Guaranteed Appointments in the United Methodist Church have gone by the wayside as of this January. The General Conference did this in response to the shrinking of the denomination in the United States. A way to trim the fat so to speak.
As we see resources diminishing, we have this hypothesized number of clergy who are deemed ineffective. Until the end of the year, clergy are guaranteed to be appointed full-time as long as they don't do anything considered drastic. There are some who seem to shrink their churches at a much faster rate than the majority of the clergy experiencing the same thing (around 2/3 of the Oklahoma churches have declined over the past five years). But unless they actually do something chargeable, the annual conference where their membership is located must continue to appoint them.
Now all this has changed. A bishop can appoint to less than full time status or not at all.
For years, our anxiety around the shrinking numbers across the United States has been targeted at the clergy. We've shifted the sieve further and further up the process of becoming clergy.
It used to be the fault of the Board of Ordained Ministry for letting in all these lazy malcontents.
Then it was the District Committee on Ministry's fault: "They never should have been sent to the Board of Ministry in the first place!"
Then it was the Local Church: "Don't recommend anyone for ministry that you wouldn't want coming back to serve your church!"
And so we've made the process more and more labyrinthine due to the fact that once they were in, we couldn't really get rid of them.
Now that the guarantee is gone, it seems that we should begin to look to ease up on our requirements. I still believe that an educated clergy group is the best pool from which we can pick to serve our churches. But I also know that there is a lot (and I mean a lot) of paperwork our candidates are required to do on the front end. My cred: I've served as the Vice-Chairperson for the Board of Ordained Ministry and I currently chair our District Committee on Ministry.
I think about how much I learned in my first year of appointment. It seems that we might begin to shape the process to allow people to try out the ministry at a quicker pace. As we see the fruits of their labor, we can move them along through the process toward ordination. If we discern that this may not be the way God is calling them to serve the church, we can gently move them into a different direction.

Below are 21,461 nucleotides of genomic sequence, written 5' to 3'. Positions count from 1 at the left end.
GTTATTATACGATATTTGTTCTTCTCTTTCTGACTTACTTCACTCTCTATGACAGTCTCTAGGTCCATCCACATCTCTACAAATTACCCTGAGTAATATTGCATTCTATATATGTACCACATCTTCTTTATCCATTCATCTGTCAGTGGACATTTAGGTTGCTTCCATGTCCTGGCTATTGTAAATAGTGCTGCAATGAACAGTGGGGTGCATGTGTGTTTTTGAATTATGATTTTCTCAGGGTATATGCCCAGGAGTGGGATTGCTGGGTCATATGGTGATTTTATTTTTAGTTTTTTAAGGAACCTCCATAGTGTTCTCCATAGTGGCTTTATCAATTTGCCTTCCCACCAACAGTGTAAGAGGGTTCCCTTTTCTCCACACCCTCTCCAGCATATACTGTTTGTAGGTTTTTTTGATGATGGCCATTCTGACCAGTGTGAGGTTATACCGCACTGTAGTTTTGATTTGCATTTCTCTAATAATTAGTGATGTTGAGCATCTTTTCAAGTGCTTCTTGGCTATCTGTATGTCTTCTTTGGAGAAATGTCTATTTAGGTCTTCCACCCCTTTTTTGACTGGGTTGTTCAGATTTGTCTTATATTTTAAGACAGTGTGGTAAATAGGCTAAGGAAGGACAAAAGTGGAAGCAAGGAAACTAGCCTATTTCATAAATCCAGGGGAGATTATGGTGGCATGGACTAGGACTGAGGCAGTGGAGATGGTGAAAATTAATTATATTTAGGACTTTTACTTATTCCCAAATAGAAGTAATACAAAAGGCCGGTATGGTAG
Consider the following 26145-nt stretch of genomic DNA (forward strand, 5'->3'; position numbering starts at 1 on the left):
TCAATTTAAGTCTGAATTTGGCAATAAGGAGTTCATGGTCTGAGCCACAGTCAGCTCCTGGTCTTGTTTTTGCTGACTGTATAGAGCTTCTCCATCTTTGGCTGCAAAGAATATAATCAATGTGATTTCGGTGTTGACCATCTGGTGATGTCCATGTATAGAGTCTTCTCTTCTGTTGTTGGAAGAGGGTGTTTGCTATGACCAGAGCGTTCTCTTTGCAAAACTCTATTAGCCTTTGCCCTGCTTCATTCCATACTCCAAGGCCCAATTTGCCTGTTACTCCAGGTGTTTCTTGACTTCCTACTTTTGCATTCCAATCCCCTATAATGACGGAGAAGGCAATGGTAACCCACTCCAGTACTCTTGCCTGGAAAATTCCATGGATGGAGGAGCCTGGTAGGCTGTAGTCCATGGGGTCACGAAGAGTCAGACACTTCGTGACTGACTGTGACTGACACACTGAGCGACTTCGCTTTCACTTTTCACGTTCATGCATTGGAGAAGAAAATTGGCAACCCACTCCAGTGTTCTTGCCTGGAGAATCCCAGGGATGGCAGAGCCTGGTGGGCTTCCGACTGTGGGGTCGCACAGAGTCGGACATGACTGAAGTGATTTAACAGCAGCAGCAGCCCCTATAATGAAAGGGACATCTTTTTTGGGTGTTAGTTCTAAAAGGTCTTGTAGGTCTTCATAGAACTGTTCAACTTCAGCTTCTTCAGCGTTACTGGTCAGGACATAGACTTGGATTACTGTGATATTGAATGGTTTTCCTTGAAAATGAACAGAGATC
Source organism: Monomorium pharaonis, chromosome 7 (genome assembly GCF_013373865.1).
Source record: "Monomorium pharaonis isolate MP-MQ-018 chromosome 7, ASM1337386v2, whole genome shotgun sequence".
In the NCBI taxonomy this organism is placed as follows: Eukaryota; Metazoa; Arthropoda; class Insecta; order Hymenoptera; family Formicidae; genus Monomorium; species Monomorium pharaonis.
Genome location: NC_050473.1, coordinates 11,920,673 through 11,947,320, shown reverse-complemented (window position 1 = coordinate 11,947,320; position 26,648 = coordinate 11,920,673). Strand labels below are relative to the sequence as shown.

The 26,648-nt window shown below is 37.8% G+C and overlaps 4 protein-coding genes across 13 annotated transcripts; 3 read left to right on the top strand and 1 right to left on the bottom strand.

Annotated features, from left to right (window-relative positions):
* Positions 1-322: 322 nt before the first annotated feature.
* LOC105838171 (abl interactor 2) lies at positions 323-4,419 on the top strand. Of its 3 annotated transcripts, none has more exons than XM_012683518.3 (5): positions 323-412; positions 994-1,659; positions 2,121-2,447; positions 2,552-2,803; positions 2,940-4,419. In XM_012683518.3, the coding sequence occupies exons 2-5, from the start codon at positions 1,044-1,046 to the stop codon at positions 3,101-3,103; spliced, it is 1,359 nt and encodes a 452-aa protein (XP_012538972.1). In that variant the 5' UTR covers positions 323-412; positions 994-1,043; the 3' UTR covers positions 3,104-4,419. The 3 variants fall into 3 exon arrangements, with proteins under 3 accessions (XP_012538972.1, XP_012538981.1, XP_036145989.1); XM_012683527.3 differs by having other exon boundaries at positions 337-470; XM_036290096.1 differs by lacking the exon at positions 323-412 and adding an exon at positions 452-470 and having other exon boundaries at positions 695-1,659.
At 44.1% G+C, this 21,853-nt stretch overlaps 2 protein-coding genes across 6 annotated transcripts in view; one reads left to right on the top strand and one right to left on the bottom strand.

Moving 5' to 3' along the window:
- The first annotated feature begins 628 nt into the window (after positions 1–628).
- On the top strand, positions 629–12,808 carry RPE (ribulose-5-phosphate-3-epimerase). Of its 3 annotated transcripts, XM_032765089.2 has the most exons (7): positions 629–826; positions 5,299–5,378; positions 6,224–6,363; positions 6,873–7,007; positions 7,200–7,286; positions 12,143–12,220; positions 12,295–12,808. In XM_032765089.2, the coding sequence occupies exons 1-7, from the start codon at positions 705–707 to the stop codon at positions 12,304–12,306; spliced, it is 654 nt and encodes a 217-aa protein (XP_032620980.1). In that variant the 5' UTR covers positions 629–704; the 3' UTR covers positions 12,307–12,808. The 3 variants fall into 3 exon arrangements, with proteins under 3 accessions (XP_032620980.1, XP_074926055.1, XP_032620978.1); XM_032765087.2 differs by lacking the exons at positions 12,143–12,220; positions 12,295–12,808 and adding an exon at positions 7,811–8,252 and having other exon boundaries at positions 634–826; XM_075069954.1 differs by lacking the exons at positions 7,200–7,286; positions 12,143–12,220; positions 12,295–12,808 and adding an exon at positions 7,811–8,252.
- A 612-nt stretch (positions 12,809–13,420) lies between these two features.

All of this could be done at the candidacy end. People could become certified as candidates for ordained ministry much quicker than they are now. This would allow them to attend Local Pastor's Licensing School and serve as either full time or part-time local pastors before going on to ordination.
Interestingly enough, local pastors were never guaranteed an appointment in the first place.
What can we do to attract young people to a position that is being asked to grow a church in a system that is shrinking overall? We've taken away their guarantee to an appointment. We've cut pension benefits in order to be more fiscally responsible. Our health benefits seem to be less benefit for more cost each year. The best answer may be letting them try it out to see if this really is their call.
I actually believe that this would be beneficial because of the God factor. I am called to be a pastor by God. I am called to do so regardless of the benefits or even the guarantee. In this vocation, I have found not only joy and peace but my very identity. An ordained Elder is who I am. My hunch is that there are plenty of others who feel the same way.
Allow people to experience the ministry and if they are called to do it, they may also discover that this is fundamental to their being. Regardless of the guarantee.